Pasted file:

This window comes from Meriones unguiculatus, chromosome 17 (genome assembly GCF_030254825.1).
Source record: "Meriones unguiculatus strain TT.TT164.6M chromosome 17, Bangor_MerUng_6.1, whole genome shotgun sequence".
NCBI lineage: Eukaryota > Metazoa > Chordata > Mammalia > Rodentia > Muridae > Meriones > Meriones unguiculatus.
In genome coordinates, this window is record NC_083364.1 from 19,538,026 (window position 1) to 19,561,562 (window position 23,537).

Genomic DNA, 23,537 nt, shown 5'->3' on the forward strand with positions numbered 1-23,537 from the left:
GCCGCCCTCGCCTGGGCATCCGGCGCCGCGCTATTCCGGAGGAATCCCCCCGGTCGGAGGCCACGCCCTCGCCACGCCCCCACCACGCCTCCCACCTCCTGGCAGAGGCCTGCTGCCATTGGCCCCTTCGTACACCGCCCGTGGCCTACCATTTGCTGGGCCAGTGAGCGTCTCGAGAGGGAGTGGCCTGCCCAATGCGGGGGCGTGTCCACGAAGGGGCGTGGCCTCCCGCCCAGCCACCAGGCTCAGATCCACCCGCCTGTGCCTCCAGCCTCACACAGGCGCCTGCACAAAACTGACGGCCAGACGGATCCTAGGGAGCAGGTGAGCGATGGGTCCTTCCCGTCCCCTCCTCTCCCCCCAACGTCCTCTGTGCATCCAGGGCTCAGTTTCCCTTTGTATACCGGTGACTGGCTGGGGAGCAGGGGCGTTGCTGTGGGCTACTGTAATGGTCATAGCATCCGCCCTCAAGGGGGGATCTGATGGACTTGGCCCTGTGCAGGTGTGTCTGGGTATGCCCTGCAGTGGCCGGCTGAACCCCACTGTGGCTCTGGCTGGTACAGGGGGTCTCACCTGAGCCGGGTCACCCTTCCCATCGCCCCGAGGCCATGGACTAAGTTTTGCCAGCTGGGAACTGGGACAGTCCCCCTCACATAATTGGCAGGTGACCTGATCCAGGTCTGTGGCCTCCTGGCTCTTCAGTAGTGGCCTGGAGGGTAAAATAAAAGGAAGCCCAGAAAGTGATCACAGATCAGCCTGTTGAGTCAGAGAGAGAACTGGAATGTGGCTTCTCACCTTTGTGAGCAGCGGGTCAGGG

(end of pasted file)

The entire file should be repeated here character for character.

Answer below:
This window comes from Meriones unguiculatus, chromosome 17 (genome assembly GCF_030254825.1).
Source record: "Meriones unguiculatus strain TT.TT164.6M chromosome 17, Bangor_MerUng_6.1, whole genome shotgun sequence".
NCBI lineage: Eukaryota > Metazoa > Chordata > Mammalia > Rodentia > Muridae > Meriones > Meriones unguiculatus.
In genome coordinates, this window is record NC_083364.1 from 19,538,026 (window position 1) to 19,561,562 (window position 23,537).

Genomic DNA, 23,537 nt, shown 5'->3' on the forward strand with positions numbered 1-23,537 from the left:
GCCGCCCTCGCCTGGGCATCCGGCGCCGCGCTATTCCGGAGGAATCCCCCCGGTCGGAGGCCACGCCCTCGCCACGCCCCCACCACGCCTCCCACCTCCTGGCAGAGGCCTGCTGCCATTGGCCCCTTCGTACACCGCCCGTGGCCTACCATTTGCTGGGCCAGTGAGCGTCTCGAGAGGGAGTGGCCTGCCCAATGCGGGGGCGTGTCCACGAAGGGGCGTGGCCTCCCGCCCAGCCACCAGGCTCAGATCCACCCGCCTGTGCCTCCAGCCTCACACAGGCGCCTGCACAAAACTGACGGCCAGACGGATCCTAGGGAGCAGGTGAGCGATGGGTCCTTCCCGTCCCCTCCTCTCCCCCCAACGTCCTCTGTGCATCCAGGGCTCAGTTTCCCTTTGTATACCGGTGACTGGCTGGGGAGCAGGGGCGTTGCTGTGGGCTACTGTAATGGTCATAGCATCCGCCCTCAAGGGGGGATCTGATGGACTTGGCCCTGTGCAGGTGTGTCTGGGTATGCCCTGCAGTGGCCGGCTGAACCCCACTGTGGCTCTGGCTGGTACAGGGGGTCTCACCTGAGCCGGGTCACCCTTCCCATCGCCCCGAGGCCATGGACTAAGTTTTGCCAGCTGGGAACTGGGACAGTCCCCCTCACATAATTGGCAGGTGACCTGATCCAGGTCTGTGGCCTCCTGGCTCTTCAGTAGTGGCCTGGAGGGTAAAATAAAAGGAAGCCCAGAAAGTGATCACAGATCAGCCTGTTGAGTCAGAGAGAGAACTGGAATGTGGCTTCTCACCTTTGTGAGCAGCGGGTCAGGG